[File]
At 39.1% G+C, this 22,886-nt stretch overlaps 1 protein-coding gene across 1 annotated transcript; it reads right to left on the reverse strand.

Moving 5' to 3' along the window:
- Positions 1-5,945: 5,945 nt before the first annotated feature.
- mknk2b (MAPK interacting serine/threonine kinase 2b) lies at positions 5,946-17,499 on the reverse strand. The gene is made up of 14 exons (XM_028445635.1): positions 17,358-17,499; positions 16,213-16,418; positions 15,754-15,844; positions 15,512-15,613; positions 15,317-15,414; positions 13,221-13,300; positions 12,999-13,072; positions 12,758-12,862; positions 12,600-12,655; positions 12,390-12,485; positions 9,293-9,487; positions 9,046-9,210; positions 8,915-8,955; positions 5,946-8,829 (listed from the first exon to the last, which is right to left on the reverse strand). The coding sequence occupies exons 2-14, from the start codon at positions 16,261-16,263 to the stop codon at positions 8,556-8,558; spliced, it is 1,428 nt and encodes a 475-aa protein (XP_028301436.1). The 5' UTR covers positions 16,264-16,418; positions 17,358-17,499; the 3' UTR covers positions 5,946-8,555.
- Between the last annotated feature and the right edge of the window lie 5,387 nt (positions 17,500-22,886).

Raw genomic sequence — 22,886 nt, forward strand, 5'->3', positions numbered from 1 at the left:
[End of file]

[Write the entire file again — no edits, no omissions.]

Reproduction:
At 39.1% G+C, this 22,886-nt stretch overlaps 1 protein-coding gene across 1 annotated transcript; it reads right to left on the reverse strand.

Moving 5' to 3' along the window:
- Positions 1-5,945: 5,945 nt before the first annotated feature.
- mknk2b (MAPK interacting serine/threonine kinase 2b) lies at positions 5,946-17,499 on the reverse strand. The gene is made up of 14 exons (XM_028445635.1): positions 17,358-17,499; positions 16,213-16,418; positions 15,754-15,844; positions 15,512-15,613; positions 15,317-15,414; positions 13,221-13,300; positions 12,999-13,072; positions 12,758-12,862; positions 12,600-12,655; positions 12,390-12,485; positions 9,293-9,487; positions 9,046-9,210; positions 8,915-8,955; positions 5,946-8,829 (listed from the first exon to the last, which is right to left on the reverse strand). The coding sequence occupies exons 2-14, from the start codon at positions 16,261-16,263 to the stop codon at positions 8,556-8,558; spliced, it is 1,428 nt and encodes a 475-aa protein (XP_028301436.1). The 5' UTR covers positions 16,264-16,418; positions 17,358-17,499; the 3' UTR covers positions 5,946-8,555.
- Between the last annotated feature and the right edge of the window lie 5,387 nt (positions 17,500-22,886).

Raw genomic sequence — 22,886 nt, forward strand, 5'->3', positions numbered from 1 at the left: